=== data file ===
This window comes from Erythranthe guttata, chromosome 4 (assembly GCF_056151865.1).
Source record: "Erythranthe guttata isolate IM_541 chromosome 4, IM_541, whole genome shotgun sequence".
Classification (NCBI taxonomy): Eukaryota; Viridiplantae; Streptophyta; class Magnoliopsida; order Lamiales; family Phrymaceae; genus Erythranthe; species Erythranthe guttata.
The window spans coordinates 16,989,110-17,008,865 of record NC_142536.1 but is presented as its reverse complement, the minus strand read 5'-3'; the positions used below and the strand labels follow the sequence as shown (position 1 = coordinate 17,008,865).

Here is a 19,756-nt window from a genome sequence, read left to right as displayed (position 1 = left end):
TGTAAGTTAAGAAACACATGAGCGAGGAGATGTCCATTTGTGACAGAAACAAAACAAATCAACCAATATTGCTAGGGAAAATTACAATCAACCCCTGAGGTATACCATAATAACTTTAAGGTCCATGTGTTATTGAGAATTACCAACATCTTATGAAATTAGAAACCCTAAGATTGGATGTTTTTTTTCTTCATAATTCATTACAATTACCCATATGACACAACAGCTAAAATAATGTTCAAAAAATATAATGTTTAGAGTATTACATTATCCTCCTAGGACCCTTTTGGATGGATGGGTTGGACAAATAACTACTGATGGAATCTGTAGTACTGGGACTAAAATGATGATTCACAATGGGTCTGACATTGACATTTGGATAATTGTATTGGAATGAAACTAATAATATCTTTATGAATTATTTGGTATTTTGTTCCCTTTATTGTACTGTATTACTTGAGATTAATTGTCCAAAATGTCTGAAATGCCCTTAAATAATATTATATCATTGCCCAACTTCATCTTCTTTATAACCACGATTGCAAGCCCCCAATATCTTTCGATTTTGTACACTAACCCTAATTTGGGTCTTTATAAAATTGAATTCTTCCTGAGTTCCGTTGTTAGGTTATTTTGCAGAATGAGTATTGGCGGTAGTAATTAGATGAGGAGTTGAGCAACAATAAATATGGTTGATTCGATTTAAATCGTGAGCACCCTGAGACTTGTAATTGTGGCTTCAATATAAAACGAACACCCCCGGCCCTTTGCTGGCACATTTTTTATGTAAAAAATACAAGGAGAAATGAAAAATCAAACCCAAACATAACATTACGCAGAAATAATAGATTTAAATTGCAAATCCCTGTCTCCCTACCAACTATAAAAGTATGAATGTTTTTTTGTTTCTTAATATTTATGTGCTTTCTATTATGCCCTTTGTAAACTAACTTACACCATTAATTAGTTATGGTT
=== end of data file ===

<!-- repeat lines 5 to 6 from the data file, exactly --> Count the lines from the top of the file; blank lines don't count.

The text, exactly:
Here is a 19,756-nt window from a genome sequence, read left to right as displayed (position 1 = left end):
TGTAAGTTAAGAAACACATGAGCGAGGAGATGTCCATTTGTGACAGAAACAAAACAAATCAACCAATATTGCTAGGGAAAATTACAATCAACCCCTGAGGTATACCATAATAACTTTAAGGTCCATGTGTTATTGAGAATTACCAACATCTTATGAAATTAGAAACCCTAAGATTGGATGTTTTTTTTCTTCATAATTCATTACAATTACCCATATGACACAACAGCTAAAATAATGTTCAAAAAATATAATGTTTAGAGTATTACATTATCCTCCTAGGACCCTTTTGGATGGATGGGTTGGACAAATAACTACTGATGGAATCTGTAGTACTGGGACTAAAATGATGATTCACAATGGGTCTGACATTGACATTTGGATAATTGTATTGGAATGAAACTAATAATATCTTTATGAATTATTTGGTATTTTGTTCCCTTTATTGTACTGTATTACTTGAGATTAATTGTCCAAAATGTCTGAAATGCCCTTAAATAATATTATATCATTGCCCAACTTCATCTTCTTTATAACCACGATTGCAAGCCCCCAATATCTTTCGATTTTGTACACTAACCCTAATTTGGGTCTTTATAAAATTGAATTCTTCCTGAGTTCCGTTGTTAGGTTATTTTGCAGAATGAGTATTGGCGGTAGTAATTAGATGAGGAGTTGAGCAACAATAAATATGGTTGATTCGATTTAAATCGTGAGCACCCTGAGACTTGTAATTGTGGCTTCAATATAAAACGAACACCCCCGGCCCTTTGCTGGCACATTTTTTATGTAAAAAATACAAGGAGAAATGAAAAATCAAACCCAAACATAACATTACGCAGAAATAATAGATTTAAATTGCAAATCCCTGTCTCCCTACCAACTATAAAAGTATGAATGTTTTTTTGTTTCTTAATATTTATGTGCTTTCTATTATGCCCTTTGTAAACTAACTTACACCATTAATTAGTTATGGTT